Happy February! As you can see, Containment is well on its way to publication now, and I’m so excited to share the second part of Kenzie’s story with everyone. You can check it out on Goodreads, preorder on Amazon, or find it at a local indie store!
I’ve been so hard at work on other writing projects, and I hope I’ll be able to share some of them with you very soon. In the meantime, let’s take a look at Japan in February.
Shinjuku and the Wizarding World Cafe
Shinjuku’s MyLord Cafe had a temporary makeover in honor of the new Harry Potter movie, and the result was the Wizarding World Cafe. My husband and I checked it out in late January. It was pretty spectacular, featuring ridiculously overpriced souvenirs, actual props from the movies, and, of course, themed food.
This pancake has a puff of cotton candy on top of it, so when you pour the syrup over it, it writhes and dances like magic. I wish I’d managed to snag a video because it really was cool. We loved watching it move, and the pancake was pretty darn good too (note that pancakes in Japan are more dessert than breakfast — as you can see, this one is more cake than anything).
Taiko: Doko Doko Don!
Remember in elementary school, when you learned TA – TA – TITI – TA to denote quarter and eighth notes? Well the Japanese equivalent is DON – DON – DOKO – DON, and it’s used not only with children but extensively in Taiko drumming. Not only have I been fortunate enough to take classes with Taiko Lab here in Tokyo, I got to see my teacher and his incredibly talented band perform at a local bar. Half the show was some of the best drumming I’d ever seen, and the rest was a Wakgakki Band-esque fusion of contemporary and traditional music that was equally incredible. Side note — if you haven’t checked out the Wagakki Band yet, here’s a video. You’re welcome.
Chocolate Ramen, Oishikatta!
Yes, that is ramen with a square of chocolate floating in it. The Japanese ramen chain Korakuen decided to have a two week chocolate ramen special leading up to Valentine’s Day.
I realize this sounds and maybe even looks disgusting. I was a little wary myself, but I couldn’t resist trying it. And actually, it was pretty good. It’s not a sweet dish: they simply add some cacao oil to the ramen and then a single square of milk chocolate gets melted as well. The result is a salty broth with a slightly sweet aftertaste and a distinctive chocolate smell that was really pretty appealing. The only negative moment came when I got a mouthful of actual melted chocolate that had stuck to my spoon. Normally I do NOT complain about melted chocolate, but that quantity of it didn’t compliment the soup particularly well. It’s not something I would eat all the time, but I had no regrets about trying it out.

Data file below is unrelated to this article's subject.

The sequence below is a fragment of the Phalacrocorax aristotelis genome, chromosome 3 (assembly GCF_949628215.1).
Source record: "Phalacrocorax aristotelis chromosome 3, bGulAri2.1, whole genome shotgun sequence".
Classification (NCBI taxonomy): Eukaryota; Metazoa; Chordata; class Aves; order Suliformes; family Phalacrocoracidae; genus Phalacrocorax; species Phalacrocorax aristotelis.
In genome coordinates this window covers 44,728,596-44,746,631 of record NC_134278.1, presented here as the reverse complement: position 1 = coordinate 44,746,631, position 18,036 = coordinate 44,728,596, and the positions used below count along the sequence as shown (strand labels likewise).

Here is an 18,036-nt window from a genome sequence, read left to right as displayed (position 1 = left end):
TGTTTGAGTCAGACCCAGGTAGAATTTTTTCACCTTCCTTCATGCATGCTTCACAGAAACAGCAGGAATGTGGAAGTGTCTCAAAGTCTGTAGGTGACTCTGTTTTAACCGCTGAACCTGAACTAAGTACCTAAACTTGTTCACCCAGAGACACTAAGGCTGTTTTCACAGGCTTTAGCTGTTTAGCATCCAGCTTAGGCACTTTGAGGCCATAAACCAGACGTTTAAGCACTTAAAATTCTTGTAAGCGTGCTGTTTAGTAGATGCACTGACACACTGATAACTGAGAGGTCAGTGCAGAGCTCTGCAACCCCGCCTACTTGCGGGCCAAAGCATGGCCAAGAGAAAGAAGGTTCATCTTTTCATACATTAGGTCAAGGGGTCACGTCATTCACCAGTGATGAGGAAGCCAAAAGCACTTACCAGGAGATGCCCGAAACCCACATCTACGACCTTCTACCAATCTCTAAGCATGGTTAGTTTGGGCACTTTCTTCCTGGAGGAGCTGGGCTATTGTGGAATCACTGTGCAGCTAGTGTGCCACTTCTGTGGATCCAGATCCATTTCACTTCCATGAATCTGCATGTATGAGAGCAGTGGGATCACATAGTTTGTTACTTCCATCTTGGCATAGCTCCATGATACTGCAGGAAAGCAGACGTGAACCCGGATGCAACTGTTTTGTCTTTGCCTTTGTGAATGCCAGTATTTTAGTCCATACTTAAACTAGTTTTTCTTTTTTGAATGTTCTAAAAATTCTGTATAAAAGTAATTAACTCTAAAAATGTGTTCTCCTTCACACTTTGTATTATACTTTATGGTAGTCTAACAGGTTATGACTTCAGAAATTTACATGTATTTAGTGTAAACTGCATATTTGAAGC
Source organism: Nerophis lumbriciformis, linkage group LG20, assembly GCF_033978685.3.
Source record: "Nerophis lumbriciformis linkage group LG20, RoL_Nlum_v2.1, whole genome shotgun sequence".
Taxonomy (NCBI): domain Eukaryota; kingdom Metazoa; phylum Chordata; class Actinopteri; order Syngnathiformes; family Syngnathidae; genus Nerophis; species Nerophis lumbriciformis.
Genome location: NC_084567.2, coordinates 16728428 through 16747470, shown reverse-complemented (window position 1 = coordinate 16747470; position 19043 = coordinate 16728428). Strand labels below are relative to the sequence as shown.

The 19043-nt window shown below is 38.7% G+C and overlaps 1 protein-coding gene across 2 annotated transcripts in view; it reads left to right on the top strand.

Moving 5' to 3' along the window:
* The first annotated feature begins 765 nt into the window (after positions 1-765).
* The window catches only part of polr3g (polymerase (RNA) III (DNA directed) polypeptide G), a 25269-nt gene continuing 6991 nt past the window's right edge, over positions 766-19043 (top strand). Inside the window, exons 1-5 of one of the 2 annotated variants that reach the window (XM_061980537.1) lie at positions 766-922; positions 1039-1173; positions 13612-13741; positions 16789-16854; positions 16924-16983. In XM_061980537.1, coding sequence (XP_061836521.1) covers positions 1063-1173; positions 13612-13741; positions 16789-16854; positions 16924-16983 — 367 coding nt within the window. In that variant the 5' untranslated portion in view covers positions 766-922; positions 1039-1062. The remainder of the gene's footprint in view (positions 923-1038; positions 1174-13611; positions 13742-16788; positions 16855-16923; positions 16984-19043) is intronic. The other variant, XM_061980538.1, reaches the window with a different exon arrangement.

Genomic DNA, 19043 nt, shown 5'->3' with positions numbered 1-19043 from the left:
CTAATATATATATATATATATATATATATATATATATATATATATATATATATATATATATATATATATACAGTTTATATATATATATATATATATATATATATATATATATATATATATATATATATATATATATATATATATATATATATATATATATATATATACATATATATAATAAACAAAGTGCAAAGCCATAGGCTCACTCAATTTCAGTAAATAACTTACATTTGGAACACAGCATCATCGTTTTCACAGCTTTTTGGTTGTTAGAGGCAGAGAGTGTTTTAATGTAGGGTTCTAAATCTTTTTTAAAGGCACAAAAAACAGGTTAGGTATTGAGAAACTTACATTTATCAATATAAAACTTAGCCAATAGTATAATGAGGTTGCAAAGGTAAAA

Harajuku Kawaii Zoo
Okay, so that is absolutely me with a meerkat at Harajuku’s Kawaii Zoo, an animal cafe unique even by Tokyo’s standards. It has ferrets, hamsters, a fennec fox who just wanted to be left alone to sleep in the sun, a capybara who would only eat if hand fed and liked bum scratches almost as much as my dog, the aforementioned meerkats, and a very angry small monkey (although the staff assured us that the “small monkey” just wanted to be fed and wasn’t really unhappy, even though it was screeching a lot). I’m always a bit nervous about animals in captivity but these ones seemed pretty happy. The meerkat pictured above fell asleep on me and then threw the world’s loudest temper tantrum when I tried to return it.
This is the fennec fox, aka the world’s softest animal (I assume). It had very little interest in doing anything but snoozing in a sunbeam, but it seemed cool with people petting it as long as they didn’t block the sun. Then it opened its eyes and growled a bit until you moved. If you’re in the Harajuku area, I totally recommend this place. They were far less busy than many animal cafes (maybe because they’re pretty new?) but the animals were interesting, unique, and seemed well cared for, and I got to pet a capybara (pictured in my newsletter if you want to see him — subtle plug!)